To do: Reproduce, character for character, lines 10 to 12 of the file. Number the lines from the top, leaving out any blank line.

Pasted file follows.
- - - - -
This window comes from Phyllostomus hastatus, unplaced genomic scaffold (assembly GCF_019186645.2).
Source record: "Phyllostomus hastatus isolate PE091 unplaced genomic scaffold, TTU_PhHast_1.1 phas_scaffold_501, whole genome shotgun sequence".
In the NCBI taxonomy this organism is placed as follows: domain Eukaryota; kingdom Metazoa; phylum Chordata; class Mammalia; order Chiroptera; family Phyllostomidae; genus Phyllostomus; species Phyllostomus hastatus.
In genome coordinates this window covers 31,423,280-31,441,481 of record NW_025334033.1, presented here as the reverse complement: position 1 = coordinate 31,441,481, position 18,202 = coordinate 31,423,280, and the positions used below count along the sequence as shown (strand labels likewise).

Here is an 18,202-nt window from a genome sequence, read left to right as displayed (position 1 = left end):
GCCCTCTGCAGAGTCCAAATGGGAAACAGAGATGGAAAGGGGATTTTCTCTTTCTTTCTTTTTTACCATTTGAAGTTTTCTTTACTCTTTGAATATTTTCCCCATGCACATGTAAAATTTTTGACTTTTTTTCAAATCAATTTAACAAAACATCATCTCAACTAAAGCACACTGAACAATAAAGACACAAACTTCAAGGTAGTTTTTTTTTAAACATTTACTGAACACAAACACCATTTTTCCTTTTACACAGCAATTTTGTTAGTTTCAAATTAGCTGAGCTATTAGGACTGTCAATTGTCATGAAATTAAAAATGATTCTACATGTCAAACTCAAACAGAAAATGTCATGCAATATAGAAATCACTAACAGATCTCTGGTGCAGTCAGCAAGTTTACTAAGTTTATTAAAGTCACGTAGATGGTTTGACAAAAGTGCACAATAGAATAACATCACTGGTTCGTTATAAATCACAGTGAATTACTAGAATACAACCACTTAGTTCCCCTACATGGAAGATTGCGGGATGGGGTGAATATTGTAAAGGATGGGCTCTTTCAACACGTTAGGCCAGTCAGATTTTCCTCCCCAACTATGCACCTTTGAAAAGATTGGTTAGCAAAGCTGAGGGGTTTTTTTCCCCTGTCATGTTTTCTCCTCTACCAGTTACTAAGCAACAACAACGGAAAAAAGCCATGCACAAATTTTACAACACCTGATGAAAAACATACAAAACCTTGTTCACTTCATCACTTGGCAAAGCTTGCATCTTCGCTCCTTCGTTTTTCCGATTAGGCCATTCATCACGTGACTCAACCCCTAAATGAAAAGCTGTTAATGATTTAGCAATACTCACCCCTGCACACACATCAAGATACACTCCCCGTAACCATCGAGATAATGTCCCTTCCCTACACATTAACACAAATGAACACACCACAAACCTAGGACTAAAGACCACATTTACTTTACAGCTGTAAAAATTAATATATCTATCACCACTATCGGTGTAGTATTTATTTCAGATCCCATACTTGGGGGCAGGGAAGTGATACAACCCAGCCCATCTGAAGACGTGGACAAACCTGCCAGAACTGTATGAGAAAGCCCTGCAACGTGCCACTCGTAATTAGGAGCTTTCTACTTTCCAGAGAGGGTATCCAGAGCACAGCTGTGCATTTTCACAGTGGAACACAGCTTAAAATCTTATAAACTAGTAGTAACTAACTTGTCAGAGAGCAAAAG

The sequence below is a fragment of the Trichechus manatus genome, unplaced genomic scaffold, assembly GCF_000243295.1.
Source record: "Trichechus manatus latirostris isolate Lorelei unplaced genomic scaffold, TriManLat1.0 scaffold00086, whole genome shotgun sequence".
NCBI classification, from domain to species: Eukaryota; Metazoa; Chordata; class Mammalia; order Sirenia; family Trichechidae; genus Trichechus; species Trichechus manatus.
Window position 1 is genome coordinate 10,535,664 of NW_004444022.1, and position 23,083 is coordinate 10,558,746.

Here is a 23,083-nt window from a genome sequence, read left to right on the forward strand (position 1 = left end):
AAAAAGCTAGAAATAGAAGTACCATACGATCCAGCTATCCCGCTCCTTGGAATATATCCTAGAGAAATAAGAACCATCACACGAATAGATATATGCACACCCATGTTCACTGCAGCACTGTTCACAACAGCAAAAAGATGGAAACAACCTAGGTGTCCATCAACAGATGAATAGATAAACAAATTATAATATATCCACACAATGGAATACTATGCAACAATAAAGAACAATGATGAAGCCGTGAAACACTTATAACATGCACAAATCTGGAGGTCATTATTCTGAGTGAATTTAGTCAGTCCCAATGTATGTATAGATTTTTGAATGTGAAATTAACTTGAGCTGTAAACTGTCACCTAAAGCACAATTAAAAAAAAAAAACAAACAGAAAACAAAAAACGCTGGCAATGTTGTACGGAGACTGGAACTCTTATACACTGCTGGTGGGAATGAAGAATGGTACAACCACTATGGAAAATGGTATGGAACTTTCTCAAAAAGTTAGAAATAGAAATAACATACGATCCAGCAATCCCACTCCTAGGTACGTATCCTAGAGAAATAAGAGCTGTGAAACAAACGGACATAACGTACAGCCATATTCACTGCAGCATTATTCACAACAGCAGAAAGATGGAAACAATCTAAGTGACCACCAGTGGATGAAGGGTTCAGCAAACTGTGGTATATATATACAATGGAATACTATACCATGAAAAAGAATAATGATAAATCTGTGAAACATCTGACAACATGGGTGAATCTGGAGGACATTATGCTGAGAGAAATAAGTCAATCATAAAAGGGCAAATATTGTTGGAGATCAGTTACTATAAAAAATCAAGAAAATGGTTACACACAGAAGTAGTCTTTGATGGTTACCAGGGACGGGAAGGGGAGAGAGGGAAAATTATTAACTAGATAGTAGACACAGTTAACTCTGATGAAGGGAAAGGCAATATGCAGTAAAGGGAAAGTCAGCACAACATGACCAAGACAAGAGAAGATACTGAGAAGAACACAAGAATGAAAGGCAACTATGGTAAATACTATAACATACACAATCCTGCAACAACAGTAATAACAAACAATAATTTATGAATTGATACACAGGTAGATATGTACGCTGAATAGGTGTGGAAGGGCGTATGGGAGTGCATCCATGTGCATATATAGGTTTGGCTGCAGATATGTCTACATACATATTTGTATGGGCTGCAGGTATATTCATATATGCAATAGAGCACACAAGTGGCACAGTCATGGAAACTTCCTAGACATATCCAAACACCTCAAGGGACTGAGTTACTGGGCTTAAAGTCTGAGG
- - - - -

Window position 1 is genome coordinate 10,535,664 of NW_004444022.1, and position 23,083 is coordinate 10,558,746.

Here is a 23,083-nt window from a genome sequence, read left to right on the forward strand (position 1 = left end):
AAAAAGCTAGAAATAGAAGTACCATACGATCCAGCTATCCCGCTCCTTGGAATATATCCTAGAGAAATAAGAACCATCACACGAATAGATATATGCACACCCATGTTCACTGCAGCACTGTTCACAACAGCAAAAAGATGGAAACAACCTAGGTGTCCATCAACAGATGAATAGATAAACAAATTATAATATATCCACACAATGGAATACTATGCAACAATAAAGAACAATGATGAAGCCGTGAAACACTTATAACATGCACAAATCTGGAGGTCATTATTCTGAGTGAATTTAGTCAGTCCCAATGTATGTATAGATTTTTGAATGTGAAATTAACTTGAGCTGTAAACTGTCACCTAAAGCACAATTAAAAAAAAAAAACAAACAGAAAACAAAAAACGCTGGCAATGTTGTACGGAGACTGGAACTCTTATACACTGCTGGTGGGAATGAAGAATGGTACAACCACTATGGAAAATGGTATGGAACTTTCTCAAAAAGTTAGAAATAGAAATAACATACGATCCAGCAATCCCACTCCTAGGTACGTATCCTAGAGAAATAAGAGCTGTGAAACAAACGGACATAACGTACAGCCATATTCACTGCAGCATTATTCACAACAGCAGAAAGATGGAAACAATCTAAGTGACCACCAGTGGATGAAGGGTTCAGCAAACTGTGGTATATATATACAATGGAATACTATACCATGAAAAAGAATAATGATAAATCTGTGAAACATCTGACAACATGGGTGAATCTGGAGGACATTATGCTGAGAGAAATAAGTCAATCATAAAAGGGCAAATATTGTTGGAGATCAGTTACTATAAAAAATCAAGAAAATGGTTACACACAGAAGTAGTCTTTGATGGTTACCAGGGACGGGAAGGGGAGAGAGGGAAAATTATTAACTAGATAGTAGACACAGTTAACTCTGATGAAGGGAAAGGCAATATGCAGTAAAGGGAAAGTCAGCACAACATGACCAAGACAAGAGAAGATACTGAGAAGAACACAAGAATGAAAGGCAACTATGGTAAATACTATAACATACACAATCCTGCAACAACAGTAATAACAAACAATAATTTATGAATTGATACACAGGTAGATATGTACGCTGAATAGGTGTGGAAGGGCGTATGGGAGTGCATCCATGTGCATATATAGGTTTGGCTGCAGATATGTCTACATACATATTTGTATGGGCTGCAGGTATATTCATATATGCAATAGAGCACACAAGTGGCACAGTCATGGAAACTTCCTAGACATATCCAAACACCTCAAGGGACTGAGTTACTGGGCTTAAAGTCTGAGG